The street bond proposal from Councilmen Mitch Englander and Joe Buscaino provided the perfect vehicle for neighborhood councils to weigh in.
Englander and Buscaino proposed on a Friday afternoon to have the council vote the following week to place the bond on the May 21 ballot, without any formal staff reports and only sketchy details on the cost for the public.
Neighborhood council groups, starting with the Los Angeles Alliance of Neighborhood Councils, and supported by the Valley Alliance and others, called for a 60-day delay to allow time for review of the proposal. City Council offices began receiving telephone calls of protest from homeowners. The public outcry forced the council to Read more »
On Monday, Oct. 15, Councilmember Mitch Englander and his Council District 12 staff held a press conference to introduce the new OK/HELP post-earthquake window signs, and gave a live demonstration of how this valuable community preparedness tool will be used.
OK/HELP is a window sign with clear, simple instructions provided by the Los Angeles Fire Department, American Red Cross, and the U.S. Geological Survey on what to do immediately after a major earthquake.
After a major earthquake, the user tears off the sign and posts it in their front window indicating to emergency personnel, Community Emergency Response Teams (CERT) or neighbors if they are “OK” or need “HELP.”
After the press conference, a live demonstration was staged showing how to use the OK/HELP sign. Several houses posted the sign up in their windows. The CERT volunteer team swept the street, checking the status of all of the houses. When they located the house that needed “HELP,” they radioed the location to the Firefighters, who responded
with a Fire Engine and simulated giving aid to the injured resident.
50,000 OK/HELP window signs will be distributed for free to LA residents, first in the San Fernando Valley and eventually city wide. As part of a broader outreach effort to increase community engagement in emergency preparedness, they will available at LAFD Fire Stations, Recreation Centers, libraries, and will be handed out at Neighborhood Council meetings, Neighborhood Watch meetings, and will be mailed out.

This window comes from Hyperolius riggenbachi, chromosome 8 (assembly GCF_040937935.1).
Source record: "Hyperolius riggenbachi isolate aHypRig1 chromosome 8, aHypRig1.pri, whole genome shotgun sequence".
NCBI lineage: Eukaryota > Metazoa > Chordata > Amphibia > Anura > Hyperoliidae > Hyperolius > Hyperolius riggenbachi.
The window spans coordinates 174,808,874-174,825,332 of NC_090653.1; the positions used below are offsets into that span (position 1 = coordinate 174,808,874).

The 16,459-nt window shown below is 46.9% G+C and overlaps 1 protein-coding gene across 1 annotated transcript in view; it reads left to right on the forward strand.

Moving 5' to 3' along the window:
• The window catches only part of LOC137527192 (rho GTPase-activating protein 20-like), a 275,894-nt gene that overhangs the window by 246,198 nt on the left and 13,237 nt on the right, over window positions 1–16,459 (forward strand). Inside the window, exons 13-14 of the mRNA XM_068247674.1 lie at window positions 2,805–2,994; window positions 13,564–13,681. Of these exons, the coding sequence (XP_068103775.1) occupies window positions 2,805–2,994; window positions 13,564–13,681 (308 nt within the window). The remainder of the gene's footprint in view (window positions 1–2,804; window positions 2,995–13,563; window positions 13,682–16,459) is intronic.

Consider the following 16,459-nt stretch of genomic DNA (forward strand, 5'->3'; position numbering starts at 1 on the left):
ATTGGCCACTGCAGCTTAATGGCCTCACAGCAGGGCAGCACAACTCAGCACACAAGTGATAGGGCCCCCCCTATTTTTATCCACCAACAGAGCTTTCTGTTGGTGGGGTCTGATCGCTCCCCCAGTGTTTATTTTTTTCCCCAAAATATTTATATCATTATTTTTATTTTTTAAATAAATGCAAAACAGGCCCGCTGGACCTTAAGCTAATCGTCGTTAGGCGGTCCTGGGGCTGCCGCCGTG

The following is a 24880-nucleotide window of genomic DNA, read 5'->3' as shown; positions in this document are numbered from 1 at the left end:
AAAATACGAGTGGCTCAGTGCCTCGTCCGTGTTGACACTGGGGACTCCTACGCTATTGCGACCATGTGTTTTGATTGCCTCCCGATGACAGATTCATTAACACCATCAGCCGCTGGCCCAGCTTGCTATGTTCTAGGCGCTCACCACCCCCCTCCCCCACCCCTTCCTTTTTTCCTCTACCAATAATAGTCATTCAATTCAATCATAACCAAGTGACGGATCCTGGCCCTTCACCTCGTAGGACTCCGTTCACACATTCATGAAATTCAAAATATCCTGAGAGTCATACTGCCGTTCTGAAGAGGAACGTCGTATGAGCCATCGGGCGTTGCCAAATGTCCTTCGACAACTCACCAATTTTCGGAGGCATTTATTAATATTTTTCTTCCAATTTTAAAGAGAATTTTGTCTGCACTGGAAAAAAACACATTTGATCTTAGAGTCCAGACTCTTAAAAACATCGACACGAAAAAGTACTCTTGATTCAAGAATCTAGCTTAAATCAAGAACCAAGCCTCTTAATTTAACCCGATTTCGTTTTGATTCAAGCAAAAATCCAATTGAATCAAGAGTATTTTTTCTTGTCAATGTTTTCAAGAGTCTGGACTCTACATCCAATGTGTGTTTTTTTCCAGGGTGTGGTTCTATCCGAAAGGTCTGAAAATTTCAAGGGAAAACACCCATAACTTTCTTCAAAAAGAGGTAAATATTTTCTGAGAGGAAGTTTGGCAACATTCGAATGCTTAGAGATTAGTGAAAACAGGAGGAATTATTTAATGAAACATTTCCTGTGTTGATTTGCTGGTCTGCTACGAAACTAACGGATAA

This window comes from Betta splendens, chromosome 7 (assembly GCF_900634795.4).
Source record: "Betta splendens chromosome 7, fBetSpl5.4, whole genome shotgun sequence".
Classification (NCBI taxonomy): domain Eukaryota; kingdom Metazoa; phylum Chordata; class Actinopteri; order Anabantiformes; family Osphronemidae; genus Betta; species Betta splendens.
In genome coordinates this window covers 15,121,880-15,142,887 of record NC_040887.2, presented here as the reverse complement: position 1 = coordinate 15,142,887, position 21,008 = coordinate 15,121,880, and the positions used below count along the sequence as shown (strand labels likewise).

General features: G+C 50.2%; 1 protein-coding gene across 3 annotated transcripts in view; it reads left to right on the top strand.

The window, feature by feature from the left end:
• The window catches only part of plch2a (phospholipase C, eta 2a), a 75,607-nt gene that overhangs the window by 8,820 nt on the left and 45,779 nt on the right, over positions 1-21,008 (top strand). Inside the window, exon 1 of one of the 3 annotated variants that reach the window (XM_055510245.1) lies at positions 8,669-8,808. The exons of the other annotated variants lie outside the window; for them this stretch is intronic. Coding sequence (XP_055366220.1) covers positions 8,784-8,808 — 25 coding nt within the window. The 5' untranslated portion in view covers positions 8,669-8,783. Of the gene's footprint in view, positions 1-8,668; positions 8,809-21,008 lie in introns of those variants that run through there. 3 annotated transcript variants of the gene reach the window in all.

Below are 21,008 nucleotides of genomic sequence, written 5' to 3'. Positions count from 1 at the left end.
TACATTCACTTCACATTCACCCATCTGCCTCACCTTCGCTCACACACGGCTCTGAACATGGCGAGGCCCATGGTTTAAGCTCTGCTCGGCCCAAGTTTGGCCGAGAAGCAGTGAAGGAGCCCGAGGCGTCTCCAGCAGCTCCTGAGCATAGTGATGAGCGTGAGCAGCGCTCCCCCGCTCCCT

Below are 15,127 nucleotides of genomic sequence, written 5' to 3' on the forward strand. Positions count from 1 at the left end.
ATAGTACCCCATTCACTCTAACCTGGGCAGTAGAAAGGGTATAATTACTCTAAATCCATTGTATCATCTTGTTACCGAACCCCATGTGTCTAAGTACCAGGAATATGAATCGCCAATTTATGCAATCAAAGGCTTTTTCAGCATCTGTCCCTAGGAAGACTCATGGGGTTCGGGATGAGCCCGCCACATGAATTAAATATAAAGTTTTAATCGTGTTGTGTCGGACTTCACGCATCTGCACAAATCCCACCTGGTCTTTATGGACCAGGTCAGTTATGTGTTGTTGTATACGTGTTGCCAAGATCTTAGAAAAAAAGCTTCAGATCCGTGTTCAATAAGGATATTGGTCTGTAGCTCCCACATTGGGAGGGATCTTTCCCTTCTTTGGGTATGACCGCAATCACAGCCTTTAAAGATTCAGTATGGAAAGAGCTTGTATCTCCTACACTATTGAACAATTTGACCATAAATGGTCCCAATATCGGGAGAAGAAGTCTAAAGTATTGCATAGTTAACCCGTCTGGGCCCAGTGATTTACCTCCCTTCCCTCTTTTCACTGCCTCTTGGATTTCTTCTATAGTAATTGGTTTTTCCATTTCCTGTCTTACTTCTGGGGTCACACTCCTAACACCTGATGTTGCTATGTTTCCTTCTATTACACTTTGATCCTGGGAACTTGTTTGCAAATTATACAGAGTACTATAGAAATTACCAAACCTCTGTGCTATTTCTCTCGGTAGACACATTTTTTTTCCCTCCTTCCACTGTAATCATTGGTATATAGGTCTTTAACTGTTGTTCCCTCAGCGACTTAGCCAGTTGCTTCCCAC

The draft of the new Granada Hills-Knollwood Community Plan and Draft Environmental Impact Report (DEIR) are now available for community members to review.
The Community Plan is the long range land use plan for the area that will shape the future of the community, guide future growth, protect neighborhood character, and enhance the quality of life for those who live, work and invest in the area. Having a strong and updated Community Plan will ensure that we can preserve the character and quality of life in Granada Hills that we place such a high value on.
To see the proposed plan, map showing all of the recommendations, the DEIR and related materials, visit https://sites.google.com/site/granadahillsncp. A printed copy of the DEIR is also available for review at the Granada Hills Branch Library, located at 10640 Petit Ave., Granada Hills.
We encourage you to give your input on the new Plan and the DEIR by email, mail or fax to: Anna M. Vidal, Granada Hills-Knollwood Planner. Los Angeles Department of City Planning, 6262 Van Nuys Blvd., Room 430, Van Nuys, CA 91401. [email protected]. Phone: (818) 374-5043. Fax: (818) 374-9955.
Include “Granada Hills-Knollwood Community Plan” in the subject line. All comments on the DEIR must be received by Monday, Nov. 26. There will also be other opportunities to comment on the plan and proposed land use recommendations before they are adopted by City Council.
Please check the project website for the upcoming open house and public hearing coming this winter. Once this event is scheduled, the date and time will be posted on the website, and people who have subscribed to the notification list will receive a notice as well.